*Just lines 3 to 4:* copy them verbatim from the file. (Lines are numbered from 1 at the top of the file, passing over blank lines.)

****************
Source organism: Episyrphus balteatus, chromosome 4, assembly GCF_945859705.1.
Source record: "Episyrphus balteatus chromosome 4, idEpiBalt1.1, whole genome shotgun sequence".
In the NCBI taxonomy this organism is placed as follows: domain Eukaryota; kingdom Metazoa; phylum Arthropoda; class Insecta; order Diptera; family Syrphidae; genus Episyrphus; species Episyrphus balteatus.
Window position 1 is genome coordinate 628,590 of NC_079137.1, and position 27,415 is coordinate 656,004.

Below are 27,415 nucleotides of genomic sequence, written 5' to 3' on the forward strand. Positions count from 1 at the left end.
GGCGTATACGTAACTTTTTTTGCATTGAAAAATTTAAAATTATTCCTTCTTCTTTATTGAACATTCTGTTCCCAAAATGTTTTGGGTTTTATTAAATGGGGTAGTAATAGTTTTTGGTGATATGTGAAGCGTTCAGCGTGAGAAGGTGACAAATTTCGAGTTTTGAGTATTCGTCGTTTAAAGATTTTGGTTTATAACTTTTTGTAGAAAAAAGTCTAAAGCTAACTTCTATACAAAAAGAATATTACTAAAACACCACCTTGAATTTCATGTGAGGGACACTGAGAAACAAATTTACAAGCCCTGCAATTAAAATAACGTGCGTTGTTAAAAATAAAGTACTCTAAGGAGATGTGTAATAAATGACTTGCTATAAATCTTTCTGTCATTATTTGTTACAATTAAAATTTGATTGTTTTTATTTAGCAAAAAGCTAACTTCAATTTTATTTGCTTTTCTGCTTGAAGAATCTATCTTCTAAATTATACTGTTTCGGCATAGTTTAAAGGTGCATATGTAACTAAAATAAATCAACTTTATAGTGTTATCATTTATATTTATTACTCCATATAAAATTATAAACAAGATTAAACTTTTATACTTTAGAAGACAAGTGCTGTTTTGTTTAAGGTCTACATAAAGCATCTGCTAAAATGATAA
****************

In the NCBI taxonomy this organism is placed as follows: domain Eukaryota; kingdom Metazoa; phylum Arthropoda; class Insecta; order Diptera; family Syrphidae; genus Episyrphus; species Episyrphus balteatus.
Window position 1 is genome coordinate 628,590 of NC_079137.1, and position 27,415 is coordinate 656,004.